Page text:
India, Dec. 19 — India on Friday became the second country in the world to see the total number of Covid-19 infections surpass 10 million, although this comes at a time when the country is at the best position in months in its fight against the pandemic, and with the roll-out of a vaccine imminent.
The only other country to have crossed this mark is the US, which did so on November 7, and which is currently in the grips of a strong third wave of the pandemic that has taken daily cases and deaths, as well as hospitalisations to record highs. The US has seen 17,661,064 cases and 318,522 deaths to date.
In contrast, almost all of India’s indicators are exhibiting positive signs – the rate of new cases and deaths are the lowest in at least five months and have dropped over 70% from peak of the first wave, and the positivity rate is the lowest ever recorded.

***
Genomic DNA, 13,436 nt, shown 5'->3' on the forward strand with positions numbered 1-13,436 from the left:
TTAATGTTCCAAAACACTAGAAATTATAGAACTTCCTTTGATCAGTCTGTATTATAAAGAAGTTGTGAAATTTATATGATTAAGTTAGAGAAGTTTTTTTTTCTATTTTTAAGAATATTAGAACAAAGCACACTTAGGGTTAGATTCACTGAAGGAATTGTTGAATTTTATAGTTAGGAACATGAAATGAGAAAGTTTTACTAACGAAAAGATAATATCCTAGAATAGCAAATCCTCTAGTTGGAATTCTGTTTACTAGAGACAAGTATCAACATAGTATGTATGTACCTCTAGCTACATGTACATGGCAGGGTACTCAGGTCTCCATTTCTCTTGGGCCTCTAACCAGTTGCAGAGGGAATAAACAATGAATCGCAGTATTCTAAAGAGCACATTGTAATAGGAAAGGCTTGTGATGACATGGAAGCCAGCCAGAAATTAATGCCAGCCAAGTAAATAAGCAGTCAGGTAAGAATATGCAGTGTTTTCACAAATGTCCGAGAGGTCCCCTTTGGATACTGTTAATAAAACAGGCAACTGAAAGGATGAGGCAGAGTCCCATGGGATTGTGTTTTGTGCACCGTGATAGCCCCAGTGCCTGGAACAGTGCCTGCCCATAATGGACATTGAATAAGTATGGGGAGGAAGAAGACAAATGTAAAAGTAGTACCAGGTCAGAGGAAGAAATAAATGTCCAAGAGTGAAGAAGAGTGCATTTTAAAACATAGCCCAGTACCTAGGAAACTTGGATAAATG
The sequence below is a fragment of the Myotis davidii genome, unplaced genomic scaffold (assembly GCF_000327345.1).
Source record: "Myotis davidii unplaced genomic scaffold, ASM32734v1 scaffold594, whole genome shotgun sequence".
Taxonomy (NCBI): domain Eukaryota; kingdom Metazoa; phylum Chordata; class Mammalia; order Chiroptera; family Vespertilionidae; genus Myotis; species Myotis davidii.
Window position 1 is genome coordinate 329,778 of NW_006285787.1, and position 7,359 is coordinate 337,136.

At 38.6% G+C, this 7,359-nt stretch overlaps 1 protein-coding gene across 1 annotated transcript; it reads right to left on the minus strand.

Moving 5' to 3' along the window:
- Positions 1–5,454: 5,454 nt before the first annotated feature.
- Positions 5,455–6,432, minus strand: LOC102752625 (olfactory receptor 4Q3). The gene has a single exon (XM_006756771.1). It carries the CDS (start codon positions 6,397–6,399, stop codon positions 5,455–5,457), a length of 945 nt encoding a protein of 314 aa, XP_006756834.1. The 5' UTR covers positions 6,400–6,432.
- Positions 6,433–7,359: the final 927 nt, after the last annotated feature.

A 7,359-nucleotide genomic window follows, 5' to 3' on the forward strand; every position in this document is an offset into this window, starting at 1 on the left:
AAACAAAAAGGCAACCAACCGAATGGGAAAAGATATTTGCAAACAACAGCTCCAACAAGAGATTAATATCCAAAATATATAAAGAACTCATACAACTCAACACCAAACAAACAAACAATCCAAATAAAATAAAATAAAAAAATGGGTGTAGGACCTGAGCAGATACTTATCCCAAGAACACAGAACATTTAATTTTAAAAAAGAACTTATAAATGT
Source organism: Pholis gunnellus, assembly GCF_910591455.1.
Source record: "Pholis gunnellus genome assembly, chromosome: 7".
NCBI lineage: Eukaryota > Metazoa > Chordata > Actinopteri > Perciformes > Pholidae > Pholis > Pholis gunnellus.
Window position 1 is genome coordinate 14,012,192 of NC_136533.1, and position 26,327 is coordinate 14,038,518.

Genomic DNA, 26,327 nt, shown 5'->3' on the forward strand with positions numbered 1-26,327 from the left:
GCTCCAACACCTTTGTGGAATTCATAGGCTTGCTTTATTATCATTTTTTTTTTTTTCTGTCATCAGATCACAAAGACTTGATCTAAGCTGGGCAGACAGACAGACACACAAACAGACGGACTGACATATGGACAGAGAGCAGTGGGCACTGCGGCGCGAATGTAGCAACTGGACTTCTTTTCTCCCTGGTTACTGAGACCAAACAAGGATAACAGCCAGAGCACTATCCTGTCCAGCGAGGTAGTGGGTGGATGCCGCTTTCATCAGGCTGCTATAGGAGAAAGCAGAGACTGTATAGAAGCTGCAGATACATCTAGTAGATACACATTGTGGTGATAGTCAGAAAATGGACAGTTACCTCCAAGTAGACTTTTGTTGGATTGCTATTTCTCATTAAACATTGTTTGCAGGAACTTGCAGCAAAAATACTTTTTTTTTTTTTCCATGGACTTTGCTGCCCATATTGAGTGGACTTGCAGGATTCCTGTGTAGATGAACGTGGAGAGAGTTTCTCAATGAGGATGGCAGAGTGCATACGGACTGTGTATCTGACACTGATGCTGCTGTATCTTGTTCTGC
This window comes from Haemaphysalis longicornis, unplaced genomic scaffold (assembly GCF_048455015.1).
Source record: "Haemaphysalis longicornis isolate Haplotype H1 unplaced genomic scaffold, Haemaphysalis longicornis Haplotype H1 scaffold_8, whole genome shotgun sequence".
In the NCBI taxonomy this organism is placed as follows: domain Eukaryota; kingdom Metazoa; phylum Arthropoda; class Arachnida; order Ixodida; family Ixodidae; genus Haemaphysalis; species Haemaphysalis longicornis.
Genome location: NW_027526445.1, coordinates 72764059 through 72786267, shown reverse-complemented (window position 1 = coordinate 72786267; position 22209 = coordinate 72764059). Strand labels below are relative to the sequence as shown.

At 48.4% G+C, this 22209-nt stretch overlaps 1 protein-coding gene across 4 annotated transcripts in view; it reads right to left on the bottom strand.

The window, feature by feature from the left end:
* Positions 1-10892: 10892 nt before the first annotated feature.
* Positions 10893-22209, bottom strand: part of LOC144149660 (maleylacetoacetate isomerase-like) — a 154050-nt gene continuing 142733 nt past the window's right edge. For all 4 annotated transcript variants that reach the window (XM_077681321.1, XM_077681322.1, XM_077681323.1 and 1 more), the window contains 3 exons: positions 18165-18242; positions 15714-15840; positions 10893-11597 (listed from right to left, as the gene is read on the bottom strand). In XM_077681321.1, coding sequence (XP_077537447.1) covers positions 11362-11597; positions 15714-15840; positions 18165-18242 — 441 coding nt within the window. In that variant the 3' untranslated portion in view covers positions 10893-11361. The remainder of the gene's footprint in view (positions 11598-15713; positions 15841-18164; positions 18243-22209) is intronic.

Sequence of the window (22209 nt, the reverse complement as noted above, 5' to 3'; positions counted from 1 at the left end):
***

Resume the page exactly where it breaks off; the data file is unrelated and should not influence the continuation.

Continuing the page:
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India ended Friday with 10,004,807 cases, 145,188 deaths, and a cumulative positivity rate of 6.3%.
The global battle against the disease has received a major boost in the last two weeks as two countries – the United States and United Kingdom – have started the rollout of the first Covid-19 vaccine developed by Pfizer-BioNTech. The US Food and Drug Administration (FDA), said on Thursday it is working “rapidly” to give emergency use authorisation to a second vaccine candidate developed by Moderna Inc. An approval was expected later on Friday, US time.
In India, Pfizer is among three companies that have sought an early approval for a coronavirus vaccine. The country’s drugs regulator is assessing these applications, and has asked the other two – Serum Institute of India (which filed for the Oxford-AstraZeneca candidate) and Bharat Biotech to present more data. Pfizer is slated to make a presentation to the agency soon, following which its assessment will proceed.